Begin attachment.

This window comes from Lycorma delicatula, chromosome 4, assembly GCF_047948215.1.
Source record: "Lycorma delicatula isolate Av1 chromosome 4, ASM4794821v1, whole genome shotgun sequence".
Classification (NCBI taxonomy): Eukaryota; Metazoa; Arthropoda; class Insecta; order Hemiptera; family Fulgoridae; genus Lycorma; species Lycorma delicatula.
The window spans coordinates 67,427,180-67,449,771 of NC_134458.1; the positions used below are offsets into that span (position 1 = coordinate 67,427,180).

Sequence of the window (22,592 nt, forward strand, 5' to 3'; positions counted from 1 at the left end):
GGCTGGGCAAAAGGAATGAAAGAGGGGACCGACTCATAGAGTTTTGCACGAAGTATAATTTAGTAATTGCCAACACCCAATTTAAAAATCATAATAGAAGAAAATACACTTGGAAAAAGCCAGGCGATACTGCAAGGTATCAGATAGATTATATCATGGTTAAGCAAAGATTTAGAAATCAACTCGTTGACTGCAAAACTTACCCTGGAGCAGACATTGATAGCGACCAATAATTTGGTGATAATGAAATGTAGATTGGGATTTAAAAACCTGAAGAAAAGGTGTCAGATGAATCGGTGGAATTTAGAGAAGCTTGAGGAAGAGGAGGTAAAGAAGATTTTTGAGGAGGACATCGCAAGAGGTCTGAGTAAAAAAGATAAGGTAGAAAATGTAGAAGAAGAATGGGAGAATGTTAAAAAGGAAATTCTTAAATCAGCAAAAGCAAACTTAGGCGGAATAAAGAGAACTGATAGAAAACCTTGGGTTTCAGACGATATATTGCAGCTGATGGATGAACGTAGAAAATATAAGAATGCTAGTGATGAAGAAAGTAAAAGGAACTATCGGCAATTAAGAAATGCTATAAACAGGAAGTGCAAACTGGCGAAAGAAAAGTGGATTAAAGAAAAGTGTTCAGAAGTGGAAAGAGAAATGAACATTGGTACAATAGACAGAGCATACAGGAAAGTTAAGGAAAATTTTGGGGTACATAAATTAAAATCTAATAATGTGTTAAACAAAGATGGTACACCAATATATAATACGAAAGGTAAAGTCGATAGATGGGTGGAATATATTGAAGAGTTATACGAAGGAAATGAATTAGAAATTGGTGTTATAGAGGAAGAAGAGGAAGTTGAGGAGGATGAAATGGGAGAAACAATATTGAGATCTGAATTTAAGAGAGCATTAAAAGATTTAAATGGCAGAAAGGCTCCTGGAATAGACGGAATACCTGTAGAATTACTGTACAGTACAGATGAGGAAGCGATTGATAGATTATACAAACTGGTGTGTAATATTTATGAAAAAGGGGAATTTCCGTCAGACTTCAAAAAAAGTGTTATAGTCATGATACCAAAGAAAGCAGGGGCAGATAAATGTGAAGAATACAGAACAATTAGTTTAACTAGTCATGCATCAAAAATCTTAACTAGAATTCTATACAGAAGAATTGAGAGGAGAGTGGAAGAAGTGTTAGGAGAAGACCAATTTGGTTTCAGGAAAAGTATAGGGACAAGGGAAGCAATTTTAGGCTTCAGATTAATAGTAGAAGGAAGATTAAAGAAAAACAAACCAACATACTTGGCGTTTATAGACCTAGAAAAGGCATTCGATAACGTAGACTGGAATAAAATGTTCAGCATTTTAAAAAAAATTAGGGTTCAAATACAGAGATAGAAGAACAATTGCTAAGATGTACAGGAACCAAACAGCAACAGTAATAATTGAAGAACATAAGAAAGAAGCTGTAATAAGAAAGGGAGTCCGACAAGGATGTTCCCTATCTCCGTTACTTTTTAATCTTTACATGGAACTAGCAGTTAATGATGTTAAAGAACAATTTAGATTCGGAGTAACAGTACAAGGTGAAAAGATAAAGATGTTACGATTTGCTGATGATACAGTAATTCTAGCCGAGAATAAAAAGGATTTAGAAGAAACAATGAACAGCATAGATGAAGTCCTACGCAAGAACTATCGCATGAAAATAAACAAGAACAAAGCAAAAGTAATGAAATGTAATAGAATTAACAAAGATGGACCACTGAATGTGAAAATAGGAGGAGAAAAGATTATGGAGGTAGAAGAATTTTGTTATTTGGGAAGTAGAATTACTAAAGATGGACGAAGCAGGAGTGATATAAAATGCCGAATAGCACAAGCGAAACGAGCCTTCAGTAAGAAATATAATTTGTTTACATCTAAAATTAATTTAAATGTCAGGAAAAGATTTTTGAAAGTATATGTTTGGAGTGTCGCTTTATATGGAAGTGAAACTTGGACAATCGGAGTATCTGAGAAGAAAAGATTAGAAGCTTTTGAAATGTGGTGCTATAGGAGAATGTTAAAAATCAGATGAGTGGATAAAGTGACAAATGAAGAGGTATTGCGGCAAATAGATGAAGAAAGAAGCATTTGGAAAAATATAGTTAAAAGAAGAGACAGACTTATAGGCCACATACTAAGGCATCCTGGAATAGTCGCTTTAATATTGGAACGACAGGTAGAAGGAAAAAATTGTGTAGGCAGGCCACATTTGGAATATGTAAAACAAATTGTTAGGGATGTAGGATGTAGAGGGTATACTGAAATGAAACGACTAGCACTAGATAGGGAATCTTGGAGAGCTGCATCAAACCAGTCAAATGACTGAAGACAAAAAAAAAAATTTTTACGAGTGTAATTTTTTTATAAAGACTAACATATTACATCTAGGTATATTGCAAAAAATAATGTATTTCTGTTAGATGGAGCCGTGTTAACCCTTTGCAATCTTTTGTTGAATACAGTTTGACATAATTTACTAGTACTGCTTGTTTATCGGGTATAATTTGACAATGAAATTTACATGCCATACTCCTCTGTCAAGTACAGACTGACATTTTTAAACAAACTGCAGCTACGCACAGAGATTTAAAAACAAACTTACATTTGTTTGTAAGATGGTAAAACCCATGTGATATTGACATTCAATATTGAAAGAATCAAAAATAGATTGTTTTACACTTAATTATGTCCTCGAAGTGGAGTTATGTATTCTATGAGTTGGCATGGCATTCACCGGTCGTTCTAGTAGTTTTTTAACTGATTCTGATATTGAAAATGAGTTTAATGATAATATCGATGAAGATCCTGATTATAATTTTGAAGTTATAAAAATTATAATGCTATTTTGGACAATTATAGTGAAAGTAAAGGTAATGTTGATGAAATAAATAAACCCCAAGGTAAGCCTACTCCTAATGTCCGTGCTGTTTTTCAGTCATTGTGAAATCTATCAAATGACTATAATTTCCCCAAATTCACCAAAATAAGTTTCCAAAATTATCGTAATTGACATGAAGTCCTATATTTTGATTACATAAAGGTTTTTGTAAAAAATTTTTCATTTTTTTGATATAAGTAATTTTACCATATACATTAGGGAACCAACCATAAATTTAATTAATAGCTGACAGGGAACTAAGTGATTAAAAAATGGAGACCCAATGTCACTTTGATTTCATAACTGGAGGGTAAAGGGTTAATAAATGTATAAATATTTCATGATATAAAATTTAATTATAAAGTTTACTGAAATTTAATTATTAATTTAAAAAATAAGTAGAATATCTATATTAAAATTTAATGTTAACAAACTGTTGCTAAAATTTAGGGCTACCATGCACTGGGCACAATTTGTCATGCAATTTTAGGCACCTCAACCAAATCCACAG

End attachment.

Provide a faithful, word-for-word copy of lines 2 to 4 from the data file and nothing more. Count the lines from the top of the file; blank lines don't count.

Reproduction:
Source record: "Lycorma delicatula isolate Av1 chromosome 4, ASM4794821v1, whole genome shotgun sequence".
Classification (NCBI taxonomy): Eukaryota; Metazoa; Arthropoda; class Insecta; order Hemiptera; family Fulgoridae; genus Lycorma; species Lycorma delicatula.
The window spans coordinates 67,427,180-67,449,771 of NC_134458.1; the positions used below are offsets into that span (position 1 = coordinate 67,427,180).